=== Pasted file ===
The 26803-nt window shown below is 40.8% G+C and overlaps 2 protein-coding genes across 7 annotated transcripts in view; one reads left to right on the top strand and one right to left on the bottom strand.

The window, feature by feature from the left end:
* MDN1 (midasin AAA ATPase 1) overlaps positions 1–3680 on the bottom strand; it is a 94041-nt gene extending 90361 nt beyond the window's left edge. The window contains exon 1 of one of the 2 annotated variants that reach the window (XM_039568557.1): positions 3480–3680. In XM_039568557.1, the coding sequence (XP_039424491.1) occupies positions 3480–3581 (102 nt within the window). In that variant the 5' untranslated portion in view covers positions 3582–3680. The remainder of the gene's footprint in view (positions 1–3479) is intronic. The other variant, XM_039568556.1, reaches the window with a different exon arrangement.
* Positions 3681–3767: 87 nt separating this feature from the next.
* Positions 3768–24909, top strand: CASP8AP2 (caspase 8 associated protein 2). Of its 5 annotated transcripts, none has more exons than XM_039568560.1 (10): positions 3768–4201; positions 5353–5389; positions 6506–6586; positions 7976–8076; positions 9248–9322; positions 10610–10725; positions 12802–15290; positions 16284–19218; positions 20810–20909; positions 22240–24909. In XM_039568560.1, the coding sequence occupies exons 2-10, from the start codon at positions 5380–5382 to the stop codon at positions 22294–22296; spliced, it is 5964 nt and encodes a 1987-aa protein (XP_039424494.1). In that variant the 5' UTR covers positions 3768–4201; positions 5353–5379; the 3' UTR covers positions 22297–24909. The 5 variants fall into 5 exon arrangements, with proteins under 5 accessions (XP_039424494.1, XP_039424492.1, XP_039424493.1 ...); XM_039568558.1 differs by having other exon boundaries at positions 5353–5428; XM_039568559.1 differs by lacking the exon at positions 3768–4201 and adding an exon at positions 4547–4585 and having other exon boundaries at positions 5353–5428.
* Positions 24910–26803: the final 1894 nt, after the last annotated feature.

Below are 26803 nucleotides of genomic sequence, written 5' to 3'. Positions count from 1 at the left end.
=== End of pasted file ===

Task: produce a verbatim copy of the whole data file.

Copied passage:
The 26803-nt window shown below is 40.8% G+C and overlaps 2 protein-coding genes across 7 annotated transcripts in view; one reads left to right on the top strand and one right to left on the bottom strand.

The window, feature by feature from the left end:
* MDN1 (midasin AAA ATPase 1) overlaps positions 1–3680 on the bottom strand; it is a 94041-nt gene extending 90361 nt beyond the window's left edge. The window contains exon 1 of one of the 2 annotated variants that reach the window (XM_039568557.1): positions 3480–3680. In XM_039568557.1, the coding sequence (XP_039424491.1) occupies positions 3480–3581 (102 nt within the window). In that variant the 5' untranslated portion in view covers positions 3582–3680. The remainder of the gene's footprint in view (positions 1–3479) is intronic. The other variant, XM_039568556.1, reaches the window with a different exon arrangement.
* Positions 3681–3767: 87 nt separating this feature from the next.
* Positions 3768–24909, top strand: CASP8AP2 (caspase 8 associated protein 2). Of its 5 annotated transcripts, none has more exons than XM_039568560.1 (10): positions 3768–4201; positions 5353–5389; positions 6506–6586; positions 7976–8076; positions 9248–9322; positions 10610–10725; positions 12802–15290; positions 16284–19218; positions 20810–20909; positions 22240–24909. In XM_039568560.1, the coding sequence occupies exons 2-10, from the start codon at positions 5380–5382 to the stop codon at positions 22294–22296; spliced, it is 5964 nt and encodes a 1987-aa protein (XP_039424494.1). In that variant the 5' UTR covers positions 3768–4201; positions 5353–5379; the 3' UTR covers positions 22297–24909. The 5 variants fall into 5 exon arrangements, with proteins under 5 accessions (XP_039424494.1, XP_039424492.1, XP_039424493.1 ...); XM_039568558.1 differs by having other exon boundaries at positions 5353–5428; XM_039568559.1 differs by lacking the exon at positions 3768–4201 and adding an exon at positions 4547–4585 and having other exon boundaries at positions 5353–5428.
* Positions 24910–26803: the final 1894 nt, after the last annotated feature.

Below are 26803 nucleotides of genomic sequence, written 5' to 3'. Positions count from 1 at the left end.